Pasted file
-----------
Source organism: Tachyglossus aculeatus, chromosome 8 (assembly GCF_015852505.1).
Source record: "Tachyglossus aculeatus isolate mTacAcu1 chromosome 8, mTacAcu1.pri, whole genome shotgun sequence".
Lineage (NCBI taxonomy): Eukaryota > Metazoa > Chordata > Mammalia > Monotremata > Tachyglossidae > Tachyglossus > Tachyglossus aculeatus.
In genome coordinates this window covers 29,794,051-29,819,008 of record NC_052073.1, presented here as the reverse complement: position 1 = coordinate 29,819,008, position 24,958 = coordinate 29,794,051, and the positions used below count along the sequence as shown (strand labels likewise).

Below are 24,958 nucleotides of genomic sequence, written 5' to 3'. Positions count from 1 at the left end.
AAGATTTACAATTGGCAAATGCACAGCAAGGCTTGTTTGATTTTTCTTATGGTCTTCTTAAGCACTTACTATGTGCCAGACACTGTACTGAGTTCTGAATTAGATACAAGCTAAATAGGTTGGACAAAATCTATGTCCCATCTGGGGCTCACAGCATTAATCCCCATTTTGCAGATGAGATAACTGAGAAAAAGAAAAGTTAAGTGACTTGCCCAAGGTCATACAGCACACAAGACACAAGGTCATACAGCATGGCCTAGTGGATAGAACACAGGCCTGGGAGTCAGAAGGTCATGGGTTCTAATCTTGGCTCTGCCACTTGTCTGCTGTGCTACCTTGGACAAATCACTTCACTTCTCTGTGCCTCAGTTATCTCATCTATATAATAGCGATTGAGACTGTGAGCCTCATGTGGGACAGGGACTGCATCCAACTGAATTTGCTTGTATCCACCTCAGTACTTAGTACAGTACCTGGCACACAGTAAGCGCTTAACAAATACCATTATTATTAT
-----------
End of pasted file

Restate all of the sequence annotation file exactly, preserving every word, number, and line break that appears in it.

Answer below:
Source organism: Tachyglossus aculeatus, chromosome 8 (assembly GCF_015852505.1).
Source record: "Tachyglossus aculeatus isolate mTacAcu1 chromosome 8, mTacAcu1.pri, whole genome shotgun sequence".
Lineage (NCBI taxonomy): Eukaryota > Metazoa > Chordata > Mammalia > Monotremata > Tachyglossidae > Tachyglossus > Tachyglossus aculeatus.
In genome coordinates this window covers 29,794,051-29,819,008 of record NC_052073.1, presented here as the reverse complement: position 1 = coordinate 29,819,008, position 24,958 = coordinate 29,794,051, and the positions used below count along the sequence as shown (strand labels likewise).

Below are 24,958 nucleotides of genomic sequence, written 5' to 3'. Positions count from 1 at the left end.
AAGATTTACAATTGGCAAATGCACAGCAAGGCTTGTTTGATTTTTCTTATGGTCTTCTTAAGCACTTACTATGTGCCAGACACTGTACTGAGTTCTGAATTAGATACAAGCTAAATAGGTTGGACAAAATCTATGTCCCATCTGGGGCTCACAGCATTAATCCCCATTTTGCAGATGAGATAACTGAGAAAAAGAAAAGTTAAGTGACTTGCCCAAGGTCATACAGCACACAAGACACAAGGTCATACAGCATGGCCTAGTGGATAGAACACAGGCCTGGGAGTCAGAAGGTCATGGGTTCTAATCTTGGCTCTGCCACTTGTCTGCTGTGCTACCTTGGACAAATCACTTCACTTCTCTGTGCCTCAGTTATCTCATCTATATAATAGCGATTGAGACTGTGAGCCTCATGTGGGACAGGGACTGCATCCAACTGAATTTGCTTGTATCCACCTCAGTACTTAGTACAGTACCTGGCACACAGTAAGCGCTTAACAAATACCATTATTATTAT